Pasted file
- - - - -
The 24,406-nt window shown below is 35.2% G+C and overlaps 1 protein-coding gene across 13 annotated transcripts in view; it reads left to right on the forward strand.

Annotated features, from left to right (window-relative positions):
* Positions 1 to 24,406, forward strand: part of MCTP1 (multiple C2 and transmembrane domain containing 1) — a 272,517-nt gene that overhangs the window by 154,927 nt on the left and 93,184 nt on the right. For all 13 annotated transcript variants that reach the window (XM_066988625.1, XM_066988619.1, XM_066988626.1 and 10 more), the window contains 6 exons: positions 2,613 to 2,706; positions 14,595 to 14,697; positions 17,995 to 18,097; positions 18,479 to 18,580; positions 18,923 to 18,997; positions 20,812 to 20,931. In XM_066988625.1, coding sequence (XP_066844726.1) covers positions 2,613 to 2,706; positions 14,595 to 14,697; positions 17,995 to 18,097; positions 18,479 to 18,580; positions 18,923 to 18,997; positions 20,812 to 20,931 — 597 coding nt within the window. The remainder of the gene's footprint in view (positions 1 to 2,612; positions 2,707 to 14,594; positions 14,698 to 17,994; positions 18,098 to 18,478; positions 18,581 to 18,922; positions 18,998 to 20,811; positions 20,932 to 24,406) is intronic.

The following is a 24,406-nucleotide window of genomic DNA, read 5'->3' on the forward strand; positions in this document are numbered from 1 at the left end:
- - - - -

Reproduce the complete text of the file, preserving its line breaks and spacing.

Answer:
The 24,406-nt window shown below is 35.2% G+C and overlaps 1 protein-coding gene across 13 annotated transcripts in view; it reads left to right on the forward strand.

Annotated features, from left to right (window-relative positions):
* Positions 1 to 24,406, forward strand: part of MCTP1 (multiple C2 and transmembrane domain containing 1) — a 272,517-nt gene that overhangs the window by 154,927 nt on the left and 93,184 nt on the right. For all 13 annotated transcript variants that reach the window (XM_066988625.1, XM_066988619.1, XM_066988626.1 and 10 more), the window contains 6 exons: positions 2,613 to 2,706; positions 14,595 to 14,697; positions 17,995 to 18,097; positions 18,479 to 18,580; positions 18,923 to 18,997; positions 20,812 to 20,931. In XM_066988625.1, coding sequence (XP_066844726.1) covers positions 2,613 to 2,706; positions 14,595 to 14,697; positions 17,995 to 18,097; positions 18,479 to 18,580; positions 18,923 to 18,997; positions 20,812 to 20,931 — 597 coding nt within the window. The remainder of the gene's footprint in view (positions 1 to 2,612; positions 2,707 to 14,594; positions 14,698 to 17,994; positions 18,098 to 18,478; positions 18,581 to 18,922; positions 18,998 to 20,811; positions 20,932 to 24,406) is intronic.

The following is a 24,406-nucleotide window of genomic DNA, read 5'->3' on the forward strand; positions in this document are numbered from 1 at the left end: